4. The petitioner's counsel Sri M. Ramachandran does not dispute that if a casual employee was working in the establishment on the days previous to and succeeding a holiday he would be entitled to wages for the intervening holiday. He admits that the fact that the employee worked on* those days would naturally give rise to a presumption that even on the holiday in question the relationship between himself and the employer continued. But counsel says that if he did not work on the day immediately succeeding a holiday, it would be sufficient indication to show that the relationship had ceased at the end of the day immediately preceding the holiday.
5. Whether or not a person is a casual employee has to be decided with reference to the nature of his work and not the tenure of the work. There is however, no dispute in the present case as to who is a casual worker Although the requirement of a person being on the rolls of the establishment immediately prior to the holiday has not been specifically stated under the new section, the legislative intent could not have been to compel an employer to pay holiday wages to an employee who had ceased to be his employee on the day in question. The point really is not whether his name was on the rolls, but whether he continued to be in service. The relationship must continue on the day in question. If for example a permanent employee had ceased to be in service on the day previous to the holiday by retirement or otherwise he would not be entitled to wages for the succeeding holiday. The same principle must necessarily apply to every other employee. But unlike in the case of a permanent employee, it is not always easy to say whether a casual employee remains in service on a holiday. The burden in such cases must be upon the employer to prove that the relationship between the employee and the employer had terminated prior to the day in question. By the nature of the work of a casual employee, it may not be possible for the employee to prove that he is in the service of an establishment on a particular day unless he is in a position to show that he worked on that day. If on a holiday a casual employee was not called upon to work, it would be difficult for him to prove that he continued in the service of the establishment on that day also. It may be that in the case of casual employees rolls are not maintained by the establishment. Rolls are evidence of employment, but not the only evidence. The fact that a person's name is not on the rolls, and he is not able to prove that he continues to be an employee of the establishment, should not necessarily deprive him of the benefit of the section unless the employer is in a position to show that previous to the day in question he had ceased to be an employee. The mere fact that the employment is from day to day and payment is calculated with reference to the wages of a particular day, does not necessarily mean that the employee did not continue in service at the end of a day. Although he is recruited on a daily basis by being called in, to work on the morning of each day, he may still be a casual worker on a regular basis for a period of time. On the other hand if his service as a casual worker has been dispensed with by the employer on a day previous to the holiday and the employer is in a position to establish that fact, then the employee would have no right to claim wages for the holiday in question. The fact that an employee did not work on the day or days immediately following the holiday may be relevant-but not conclusive evidence to establish that his service had ended prior to the holiday. The burden to establish this fact is upon the employer. He must show that, apart from the day to day nature of the employment, the employee's service had been terminated prior to the holiday. The fact that an employee worked on the days previous to and subsequent to a holiday will be strong evidence to show that the relationship continued even on the holiday. This may be in many cases nonetheless so, even if the employee was not called to work on the day or days immediately following the holiday. Any mala fide attempt on the part of the employer to show break in the relationship by keeping the employee out of work on particular days will not defeat the object of the Act if there is some evidence to show that an employee, although casual, has been engaged regularly for a period of time. The burden to show that it is otherwise, will be on the employer. To what extent the employment has been regular, although casual, is a matter for the employer to establish. Such questions of dispute must of necessity be decided by persons authorised to do so under the Act.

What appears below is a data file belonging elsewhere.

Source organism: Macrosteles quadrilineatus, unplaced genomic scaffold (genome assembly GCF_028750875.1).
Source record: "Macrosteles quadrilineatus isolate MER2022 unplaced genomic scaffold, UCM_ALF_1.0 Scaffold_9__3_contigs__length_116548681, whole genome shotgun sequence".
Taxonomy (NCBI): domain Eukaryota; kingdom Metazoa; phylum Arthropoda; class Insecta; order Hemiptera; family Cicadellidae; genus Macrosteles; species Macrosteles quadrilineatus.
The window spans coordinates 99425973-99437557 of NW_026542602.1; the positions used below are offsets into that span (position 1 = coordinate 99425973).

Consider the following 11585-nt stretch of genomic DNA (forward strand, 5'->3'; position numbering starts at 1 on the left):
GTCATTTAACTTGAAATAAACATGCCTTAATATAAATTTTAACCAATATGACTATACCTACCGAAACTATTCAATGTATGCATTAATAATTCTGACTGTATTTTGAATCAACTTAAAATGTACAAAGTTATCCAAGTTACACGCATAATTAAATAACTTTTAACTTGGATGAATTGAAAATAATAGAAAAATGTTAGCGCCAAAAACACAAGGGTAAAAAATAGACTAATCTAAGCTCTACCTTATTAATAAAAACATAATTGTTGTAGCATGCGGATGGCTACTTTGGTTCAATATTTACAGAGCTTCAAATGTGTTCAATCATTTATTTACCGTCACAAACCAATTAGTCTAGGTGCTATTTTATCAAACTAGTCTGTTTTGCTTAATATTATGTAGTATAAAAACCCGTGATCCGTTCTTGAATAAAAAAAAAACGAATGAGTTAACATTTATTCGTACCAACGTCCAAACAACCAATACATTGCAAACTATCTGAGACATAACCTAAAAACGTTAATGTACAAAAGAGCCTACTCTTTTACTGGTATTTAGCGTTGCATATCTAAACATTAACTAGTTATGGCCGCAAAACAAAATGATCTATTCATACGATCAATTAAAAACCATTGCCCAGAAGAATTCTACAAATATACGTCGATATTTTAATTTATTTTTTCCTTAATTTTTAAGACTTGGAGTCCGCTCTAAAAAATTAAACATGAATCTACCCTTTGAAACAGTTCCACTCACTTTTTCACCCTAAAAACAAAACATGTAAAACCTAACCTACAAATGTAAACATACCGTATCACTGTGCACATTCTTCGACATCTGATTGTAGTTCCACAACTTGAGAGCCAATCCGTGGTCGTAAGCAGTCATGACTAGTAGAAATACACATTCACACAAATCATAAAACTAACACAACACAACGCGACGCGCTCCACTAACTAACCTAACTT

6 In the present case it is stated that respondents 2 to 18 have been regularly employed by the petitioner from 1-8-1978. The question here is whether those employees are entitled to be paid for the national holiday which fell on 18th August, Ext. P-1 and the consequential orders do not show which are the days on which the employees worked apart from saying that they regularly worked from 1-8-1978. The petitioner has not furnished a list of the days on which the employees worked during the relevant period. In the absence of data I will presume that they worked regularly from 1-8-1978, that is, on every day other than the holidays. If that is so, the burden is upon the employer to show that notwithstanding their employment on every working day during that period, there was a termination of their connection with the establishment at the end of the day previous to the holiday in question. If such proof is not forthcoming, then the necessary presumption must be that these employees, although employed on a casual basis, have been in the employment of the petitioner for the purpose of claiming the benefit of Section 5.
7. In the circumstances the O.P. has to be dismissed. I do so. No costs.